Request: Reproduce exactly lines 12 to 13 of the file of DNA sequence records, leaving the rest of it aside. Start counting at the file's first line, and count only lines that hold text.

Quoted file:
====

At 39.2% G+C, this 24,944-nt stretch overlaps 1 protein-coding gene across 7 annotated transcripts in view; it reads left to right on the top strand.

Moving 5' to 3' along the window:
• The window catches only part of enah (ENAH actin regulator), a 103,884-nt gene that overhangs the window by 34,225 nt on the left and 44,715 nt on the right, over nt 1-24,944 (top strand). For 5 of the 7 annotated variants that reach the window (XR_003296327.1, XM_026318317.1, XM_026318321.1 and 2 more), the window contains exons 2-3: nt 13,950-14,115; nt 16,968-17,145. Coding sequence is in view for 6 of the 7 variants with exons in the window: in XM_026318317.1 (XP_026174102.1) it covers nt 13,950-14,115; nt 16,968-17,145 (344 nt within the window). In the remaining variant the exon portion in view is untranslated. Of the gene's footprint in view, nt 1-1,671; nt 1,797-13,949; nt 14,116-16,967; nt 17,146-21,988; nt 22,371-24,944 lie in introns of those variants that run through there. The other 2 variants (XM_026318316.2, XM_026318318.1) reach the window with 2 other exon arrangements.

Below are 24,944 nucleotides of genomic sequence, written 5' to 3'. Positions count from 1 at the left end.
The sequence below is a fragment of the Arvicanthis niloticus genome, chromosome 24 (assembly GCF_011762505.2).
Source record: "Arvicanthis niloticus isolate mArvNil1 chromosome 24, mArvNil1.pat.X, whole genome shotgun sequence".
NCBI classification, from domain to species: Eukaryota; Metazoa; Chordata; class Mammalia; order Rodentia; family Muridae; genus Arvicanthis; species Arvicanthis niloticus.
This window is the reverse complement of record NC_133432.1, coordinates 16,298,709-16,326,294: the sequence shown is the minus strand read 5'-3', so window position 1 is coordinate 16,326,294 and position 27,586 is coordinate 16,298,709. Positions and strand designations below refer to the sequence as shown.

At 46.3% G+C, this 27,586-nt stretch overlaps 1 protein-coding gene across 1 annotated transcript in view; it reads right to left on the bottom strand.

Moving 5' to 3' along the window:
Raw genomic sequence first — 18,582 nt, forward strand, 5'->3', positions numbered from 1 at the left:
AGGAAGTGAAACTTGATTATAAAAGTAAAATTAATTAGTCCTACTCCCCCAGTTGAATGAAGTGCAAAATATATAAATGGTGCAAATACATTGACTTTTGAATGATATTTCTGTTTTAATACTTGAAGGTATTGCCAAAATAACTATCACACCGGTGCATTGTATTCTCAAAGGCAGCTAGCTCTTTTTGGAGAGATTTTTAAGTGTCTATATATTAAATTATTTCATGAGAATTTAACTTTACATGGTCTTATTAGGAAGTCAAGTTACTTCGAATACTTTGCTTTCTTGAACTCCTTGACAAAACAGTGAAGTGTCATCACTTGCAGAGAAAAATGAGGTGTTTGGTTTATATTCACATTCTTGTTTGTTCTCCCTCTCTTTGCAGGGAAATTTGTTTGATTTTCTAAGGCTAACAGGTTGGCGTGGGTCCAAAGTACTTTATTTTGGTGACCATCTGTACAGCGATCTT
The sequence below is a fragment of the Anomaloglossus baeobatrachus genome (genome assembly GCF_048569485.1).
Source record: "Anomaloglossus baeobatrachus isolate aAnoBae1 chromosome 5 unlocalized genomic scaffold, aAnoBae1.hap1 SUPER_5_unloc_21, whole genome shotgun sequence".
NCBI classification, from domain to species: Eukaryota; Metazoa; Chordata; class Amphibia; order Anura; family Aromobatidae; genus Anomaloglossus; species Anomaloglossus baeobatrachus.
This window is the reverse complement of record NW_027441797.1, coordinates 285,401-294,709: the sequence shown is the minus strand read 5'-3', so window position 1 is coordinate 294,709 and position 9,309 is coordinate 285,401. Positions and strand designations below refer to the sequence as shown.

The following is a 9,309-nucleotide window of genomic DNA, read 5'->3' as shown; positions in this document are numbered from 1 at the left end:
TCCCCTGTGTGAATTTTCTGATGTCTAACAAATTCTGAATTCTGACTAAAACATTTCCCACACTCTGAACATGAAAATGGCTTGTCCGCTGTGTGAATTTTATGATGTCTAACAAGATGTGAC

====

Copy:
AGGAAGTGAAACTTGATTATAAAAGTAAAATTAATTAGTCCTACTCCCCCAGTTGAATGAAGTGCAAAATATATAAATGGTGCAAATACATTGACTTTTGAATGATATTTCTGTTTTAATACTTGAAGGTATTGCCAAAATAACTATCACACCGGTGCATTGTATTCTCAAAGGCAGCTAGCTCTTTTTGGAGAGATTTTTAAGTGTCTATATATTAAATTATTTCATGAGAATTTAACTTTACATGGTCTTATTAGGAAGTCAAGTTACTTCGAATACTTTGCTTTCTTGAACTCCTTGACAAAACAGTGAAGTGTCATCACTTGCAGAGAAAAATGAGGTGTTTGGTTTATATTCACATTCTTGTTTGTTCTCCCTCTCTTTGCAGGGAAATTTGTTTGATTTTCTAAGGCTAACAGGTTGGCGTGGGTCCAAAGTACTTTATTTTGGTGACCATCTGTACAGCGATCTT
The sequence below is a fragment of the Anomaloglossus baeobatrachus genome (genome assembly GCF_048569485.1).